Commentary / Japan

The first offer is the best offer in negotiations

A small meeting was held last Friday at the Japan Arab Association for its 171st issue of The Arab Quarterly magazine. The association, established in 1958, is one of the oldest private entities in Japan to promote friendship with the Arab countries as well as to contribute to peace and stability in the Middle East. All the editors involved in the publication agreed that the next issue would feature the moribund Middle East peace process.

Everyone knew that the Trump administration’s “deal of the century” would not resolve the long-standing dispute between Israel and the Palestinians over the control of the Holy Land. At the meeting, this author, a veteran of the so-called Oslo process in the 1990s, reminded the editors of the lessons of the negotiations to solve the Palestinian issue.

In many serious negotiations, the first offer is the best offer and the Palestinians failed to seize a golden opportunity in 2000. History is often made by the assassinations of such brave statesmen as Egyptian President Anwar Sadat of Egypt and Israeli Prime Minister Yitzhak Rabin. Palestinian National Authority President Yasser Arafat, however, was just a politician, not a statesman.

What’s worrying is that many young Japanese may not even be familiar with United Nations Security Council Resolutions 242 and 338, which urged Israel to “withdraw from territories” it occupied in 1967. Nobody talks about the Camp David and Oslo Accords anymore, and the issue of the magazine needs to cover the facts for the record.

The timeline has been complicated. Israel declared independence and armistice agreements were signed in 1949. The Camp David Accords were reached in 1978 and led to signing of the Egypt-Israel Peace Treaty the following year. The Oslo Accords were signed in 1993 and the Israel-Jordan peace treaty followed 1994. So far, not so bad.

Many of those involved in the peace efforts were cautiously optimistic about the future — until the Camp David summit in 2000, where U.S. President Bill Clinton hosted  Arafat and Israeli Prime Minister Ehud Barak. In retrospect, many people believe that this summit was the turning point.

Barak reportedly offered Arafat more than 90 percent of the West Bank and the whole Gaza Strip if 69 Jewish settlements were ceded to Israel. The Palestinian right of return would be solved financially. Arafat rejected this offer but, ironically, what U.S. President Donald Trump recently offered in his “ultimate deal” is far too less than that of 2000. What went wrong?

1. The peace process is brain dead.

In a Jan. 17 Wall Street Journal essay titled “The Middle East isn’t worth it anymore,” Australian-American scholar and diplomat Martin Indyk wrote that “the U.S. has had two clear priorities in the Middle East: to keep Gulf oil flowing at reasonable prices and to ensure Israel’s survival” but “the free flow of their oil is no longer a vital interest” for the United States.

“As for Israel,” he continued, “its survival is no longer in question” and “Hard as it is for me to admit it, a two-state solution to the Palestinian problem is not a vital American interest.” Inkyk was a highly respected Clinton administration National Security Council official. If he said this, the peace process might be almost over.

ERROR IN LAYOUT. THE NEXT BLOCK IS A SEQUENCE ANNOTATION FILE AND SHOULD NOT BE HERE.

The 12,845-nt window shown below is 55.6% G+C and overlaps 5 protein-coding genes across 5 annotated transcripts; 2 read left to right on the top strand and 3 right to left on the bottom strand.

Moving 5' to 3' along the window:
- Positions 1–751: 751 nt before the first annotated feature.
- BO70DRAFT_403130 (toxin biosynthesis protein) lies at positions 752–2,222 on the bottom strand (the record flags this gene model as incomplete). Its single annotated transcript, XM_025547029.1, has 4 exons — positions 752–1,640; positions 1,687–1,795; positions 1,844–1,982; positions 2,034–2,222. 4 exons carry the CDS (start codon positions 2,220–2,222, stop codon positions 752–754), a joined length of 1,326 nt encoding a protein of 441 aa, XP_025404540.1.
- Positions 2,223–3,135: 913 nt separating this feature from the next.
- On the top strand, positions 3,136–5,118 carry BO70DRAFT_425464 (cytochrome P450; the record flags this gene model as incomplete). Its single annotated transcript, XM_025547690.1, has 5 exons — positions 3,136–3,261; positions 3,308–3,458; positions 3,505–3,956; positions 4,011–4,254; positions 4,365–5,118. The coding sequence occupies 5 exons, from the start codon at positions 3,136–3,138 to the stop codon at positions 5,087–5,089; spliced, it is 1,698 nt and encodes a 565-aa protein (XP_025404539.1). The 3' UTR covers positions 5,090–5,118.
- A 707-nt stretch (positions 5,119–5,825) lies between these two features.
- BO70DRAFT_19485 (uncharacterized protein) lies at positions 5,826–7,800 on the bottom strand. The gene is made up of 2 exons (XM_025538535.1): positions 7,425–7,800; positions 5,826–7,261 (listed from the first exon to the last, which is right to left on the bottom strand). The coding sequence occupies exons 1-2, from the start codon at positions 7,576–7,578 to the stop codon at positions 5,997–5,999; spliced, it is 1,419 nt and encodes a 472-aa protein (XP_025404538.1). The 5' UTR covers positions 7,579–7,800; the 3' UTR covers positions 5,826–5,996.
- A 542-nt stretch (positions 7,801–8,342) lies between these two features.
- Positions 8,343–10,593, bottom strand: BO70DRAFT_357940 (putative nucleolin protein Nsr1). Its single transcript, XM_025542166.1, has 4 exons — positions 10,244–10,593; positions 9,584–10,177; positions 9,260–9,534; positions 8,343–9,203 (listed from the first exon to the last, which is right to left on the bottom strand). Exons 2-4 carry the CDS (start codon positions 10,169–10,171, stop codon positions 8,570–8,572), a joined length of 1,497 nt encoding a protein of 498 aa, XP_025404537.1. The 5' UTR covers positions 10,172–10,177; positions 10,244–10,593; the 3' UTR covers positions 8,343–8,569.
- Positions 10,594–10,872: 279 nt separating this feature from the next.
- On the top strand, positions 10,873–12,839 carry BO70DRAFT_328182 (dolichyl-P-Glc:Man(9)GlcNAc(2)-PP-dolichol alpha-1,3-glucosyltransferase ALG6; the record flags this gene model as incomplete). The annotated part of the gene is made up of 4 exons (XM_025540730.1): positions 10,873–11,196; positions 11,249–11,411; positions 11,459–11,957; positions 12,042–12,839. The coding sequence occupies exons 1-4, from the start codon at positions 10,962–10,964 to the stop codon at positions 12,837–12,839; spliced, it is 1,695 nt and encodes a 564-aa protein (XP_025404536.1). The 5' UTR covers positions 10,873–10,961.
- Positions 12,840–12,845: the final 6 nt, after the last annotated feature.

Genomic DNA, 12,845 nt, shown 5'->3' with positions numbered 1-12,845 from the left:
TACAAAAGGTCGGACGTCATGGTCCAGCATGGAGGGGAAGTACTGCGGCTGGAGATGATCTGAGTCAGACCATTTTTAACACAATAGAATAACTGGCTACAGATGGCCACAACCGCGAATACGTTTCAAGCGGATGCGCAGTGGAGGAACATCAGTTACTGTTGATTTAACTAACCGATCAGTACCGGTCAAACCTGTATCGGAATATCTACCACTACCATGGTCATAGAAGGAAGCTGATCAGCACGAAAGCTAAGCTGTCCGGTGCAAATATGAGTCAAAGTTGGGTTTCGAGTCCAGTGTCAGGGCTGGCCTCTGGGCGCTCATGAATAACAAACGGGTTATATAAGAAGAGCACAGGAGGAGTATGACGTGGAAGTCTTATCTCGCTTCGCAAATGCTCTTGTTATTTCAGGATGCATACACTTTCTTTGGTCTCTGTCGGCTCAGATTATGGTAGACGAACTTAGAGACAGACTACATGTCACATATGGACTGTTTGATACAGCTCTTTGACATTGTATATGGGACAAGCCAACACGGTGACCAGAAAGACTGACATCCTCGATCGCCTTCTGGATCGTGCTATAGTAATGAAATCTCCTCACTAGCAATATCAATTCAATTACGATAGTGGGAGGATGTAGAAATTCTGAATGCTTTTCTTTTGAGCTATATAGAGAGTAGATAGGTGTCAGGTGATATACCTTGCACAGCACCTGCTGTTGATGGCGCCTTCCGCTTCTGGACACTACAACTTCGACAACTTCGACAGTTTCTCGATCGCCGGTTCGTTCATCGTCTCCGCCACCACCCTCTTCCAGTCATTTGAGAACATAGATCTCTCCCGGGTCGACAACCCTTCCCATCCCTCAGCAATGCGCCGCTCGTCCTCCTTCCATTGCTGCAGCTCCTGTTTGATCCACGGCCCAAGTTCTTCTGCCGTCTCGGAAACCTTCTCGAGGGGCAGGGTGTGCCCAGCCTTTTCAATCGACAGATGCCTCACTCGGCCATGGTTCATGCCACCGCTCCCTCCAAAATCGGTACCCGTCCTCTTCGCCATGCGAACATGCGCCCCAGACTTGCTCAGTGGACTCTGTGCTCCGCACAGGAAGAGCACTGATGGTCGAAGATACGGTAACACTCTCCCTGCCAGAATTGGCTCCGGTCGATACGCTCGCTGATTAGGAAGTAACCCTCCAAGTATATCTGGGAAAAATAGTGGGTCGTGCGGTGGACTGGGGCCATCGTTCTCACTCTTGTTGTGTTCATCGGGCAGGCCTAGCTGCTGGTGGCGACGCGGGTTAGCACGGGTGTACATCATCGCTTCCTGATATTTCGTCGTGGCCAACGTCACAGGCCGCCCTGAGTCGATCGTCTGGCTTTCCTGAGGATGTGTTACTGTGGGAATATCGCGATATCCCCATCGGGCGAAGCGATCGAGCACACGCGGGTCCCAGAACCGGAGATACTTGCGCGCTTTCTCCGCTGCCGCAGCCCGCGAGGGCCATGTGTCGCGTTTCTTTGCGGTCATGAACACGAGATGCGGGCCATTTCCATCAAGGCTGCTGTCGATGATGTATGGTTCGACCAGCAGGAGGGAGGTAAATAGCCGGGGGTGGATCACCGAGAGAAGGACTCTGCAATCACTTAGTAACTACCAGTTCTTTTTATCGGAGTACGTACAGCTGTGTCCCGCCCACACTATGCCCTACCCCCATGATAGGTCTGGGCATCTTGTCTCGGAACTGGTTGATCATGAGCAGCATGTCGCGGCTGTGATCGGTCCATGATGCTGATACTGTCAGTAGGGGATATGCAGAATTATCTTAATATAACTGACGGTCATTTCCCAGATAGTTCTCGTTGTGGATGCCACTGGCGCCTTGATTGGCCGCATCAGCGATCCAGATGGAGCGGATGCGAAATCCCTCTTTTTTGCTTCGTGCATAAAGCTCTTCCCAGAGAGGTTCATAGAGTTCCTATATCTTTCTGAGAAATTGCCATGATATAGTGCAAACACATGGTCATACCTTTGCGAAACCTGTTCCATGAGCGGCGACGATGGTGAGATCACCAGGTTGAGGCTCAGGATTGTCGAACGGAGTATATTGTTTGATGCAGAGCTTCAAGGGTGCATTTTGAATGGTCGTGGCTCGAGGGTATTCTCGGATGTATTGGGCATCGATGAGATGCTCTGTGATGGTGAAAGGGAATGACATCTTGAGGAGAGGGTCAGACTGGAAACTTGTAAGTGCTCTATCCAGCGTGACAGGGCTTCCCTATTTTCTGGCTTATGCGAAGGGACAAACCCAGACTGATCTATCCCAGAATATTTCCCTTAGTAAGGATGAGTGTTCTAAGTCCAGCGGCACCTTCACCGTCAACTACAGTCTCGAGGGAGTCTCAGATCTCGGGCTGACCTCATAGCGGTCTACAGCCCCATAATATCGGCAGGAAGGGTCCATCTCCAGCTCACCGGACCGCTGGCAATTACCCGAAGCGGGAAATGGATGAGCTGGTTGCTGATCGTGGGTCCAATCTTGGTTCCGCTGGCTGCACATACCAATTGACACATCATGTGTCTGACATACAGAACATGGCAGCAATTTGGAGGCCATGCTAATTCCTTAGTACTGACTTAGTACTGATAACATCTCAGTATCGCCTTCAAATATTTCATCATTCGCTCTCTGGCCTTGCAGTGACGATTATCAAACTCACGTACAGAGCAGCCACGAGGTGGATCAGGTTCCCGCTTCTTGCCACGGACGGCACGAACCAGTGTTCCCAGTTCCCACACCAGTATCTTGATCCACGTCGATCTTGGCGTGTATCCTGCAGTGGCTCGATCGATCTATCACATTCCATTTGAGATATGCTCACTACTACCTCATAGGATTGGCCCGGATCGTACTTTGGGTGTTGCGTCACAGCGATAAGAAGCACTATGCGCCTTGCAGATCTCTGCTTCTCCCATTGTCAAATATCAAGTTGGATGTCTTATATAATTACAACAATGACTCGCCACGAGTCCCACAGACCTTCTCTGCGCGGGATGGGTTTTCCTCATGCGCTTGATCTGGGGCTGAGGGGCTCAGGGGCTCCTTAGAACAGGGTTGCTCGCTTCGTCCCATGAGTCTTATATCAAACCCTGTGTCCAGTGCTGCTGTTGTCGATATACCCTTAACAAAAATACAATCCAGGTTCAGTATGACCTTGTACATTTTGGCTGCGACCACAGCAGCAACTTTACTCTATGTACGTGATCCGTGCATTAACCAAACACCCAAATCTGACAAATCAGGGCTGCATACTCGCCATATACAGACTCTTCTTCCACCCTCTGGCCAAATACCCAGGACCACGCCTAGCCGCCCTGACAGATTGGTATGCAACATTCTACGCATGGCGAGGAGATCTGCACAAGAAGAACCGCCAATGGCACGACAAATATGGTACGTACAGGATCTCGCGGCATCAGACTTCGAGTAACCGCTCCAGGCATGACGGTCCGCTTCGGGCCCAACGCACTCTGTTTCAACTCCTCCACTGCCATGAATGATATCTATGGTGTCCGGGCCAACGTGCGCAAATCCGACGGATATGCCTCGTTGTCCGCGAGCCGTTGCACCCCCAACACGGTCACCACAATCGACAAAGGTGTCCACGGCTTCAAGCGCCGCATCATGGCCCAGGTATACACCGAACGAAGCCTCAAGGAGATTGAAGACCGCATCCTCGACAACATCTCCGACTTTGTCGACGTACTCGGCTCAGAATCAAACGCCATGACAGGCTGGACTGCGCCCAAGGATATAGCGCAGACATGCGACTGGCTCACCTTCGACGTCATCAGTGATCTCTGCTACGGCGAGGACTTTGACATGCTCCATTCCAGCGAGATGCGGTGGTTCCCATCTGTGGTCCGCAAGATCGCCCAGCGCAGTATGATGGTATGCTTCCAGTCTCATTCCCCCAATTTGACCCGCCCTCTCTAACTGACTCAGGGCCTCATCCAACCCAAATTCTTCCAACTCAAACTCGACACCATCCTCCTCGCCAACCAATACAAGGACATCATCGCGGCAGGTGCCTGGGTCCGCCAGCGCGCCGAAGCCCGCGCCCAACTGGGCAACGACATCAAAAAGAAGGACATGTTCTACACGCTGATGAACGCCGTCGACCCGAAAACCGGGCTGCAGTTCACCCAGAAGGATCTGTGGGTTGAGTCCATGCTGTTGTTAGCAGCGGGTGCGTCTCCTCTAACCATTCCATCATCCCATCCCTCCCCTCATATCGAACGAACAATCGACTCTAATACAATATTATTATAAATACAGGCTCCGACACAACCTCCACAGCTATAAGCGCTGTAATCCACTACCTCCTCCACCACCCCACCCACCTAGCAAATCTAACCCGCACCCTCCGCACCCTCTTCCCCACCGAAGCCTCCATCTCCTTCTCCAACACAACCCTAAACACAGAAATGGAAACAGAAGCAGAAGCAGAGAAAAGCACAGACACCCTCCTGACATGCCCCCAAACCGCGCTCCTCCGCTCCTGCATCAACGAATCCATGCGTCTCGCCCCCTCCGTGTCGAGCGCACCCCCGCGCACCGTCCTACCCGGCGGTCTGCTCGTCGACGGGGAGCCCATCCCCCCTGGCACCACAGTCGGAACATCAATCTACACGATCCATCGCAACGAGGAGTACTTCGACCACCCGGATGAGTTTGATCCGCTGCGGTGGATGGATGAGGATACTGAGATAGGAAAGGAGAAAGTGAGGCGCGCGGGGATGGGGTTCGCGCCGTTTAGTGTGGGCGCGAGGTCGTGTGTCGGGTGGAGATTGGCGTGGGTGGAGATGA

2. Is the Middle East not worth it anymore?

When Indyk says of “a vital interest,” it means something America must protect even by force. Now he refers to the “21st-century reality” that “there has been a structural shift in American interests in the Middle East, one that Washington is having a hard time acknowledging.”

Honestly, it is surprising that Indyk would say something like this. The exception may be Iran, and he wrote, “Preventing a nuclear arms race in the Middle East does remain a vital U.S. interest — the one current case where the U.S. might need to resort to war.” His conclusions, however, seem to be only half right.

3. Internal threats are equally serious.

Indyk is right about the Iranian nuclear ambition to survive American domination in the Middle East. Having said that, threats in the Middle East can come not only from outside but also from the inside as well. Internal threats may destabilize the region if the death of the peace process triggers domestic political turmoil.

Indyk, one of the best and the brightest people to lead the U.S. Middle East policy in the 1990s, could be wrong in the long run, because a lack of hope for Palestinian independence may eventually create a new political movement not only in the West Bank and Gaza but also in countries such as Jordan and even those in the Gulf area.

4. The peace process is still worth it for Japan.

That is the very reasons why Tokyo has been working on nation-building for Jordan and the Palestinian territories, which are potentially vulnerable to the political turmoil that would follow the death of the peace process. Chaos in the Palestinian territories or Jordan could immediately destabilize the oil and gas-rich Arabian Peninsula.

The Middle East is still worth Japan’s vigilant attention and sincere efforts. Although the nation is heavily dependent on the Gulf region, Tokyo has neither the intention nor ambition to protect its vital interests in the Middle East by force. Japan doesn’t play hardball in the Middle East and softballs often work better.

5. Consistent attention is required.

Recently, the number of competent Middle East experts in Japan has increased not only in the government but also in the private sector and in academia. What the Mideast hands in Japan really need, however, is for policymakers to pay continuous, not sporadic, attention to the changing political and military situation in the Middle East.

Kuni Miyake is president of the Foreign Policy Institute and research director at Canon Institute for Global Studies.

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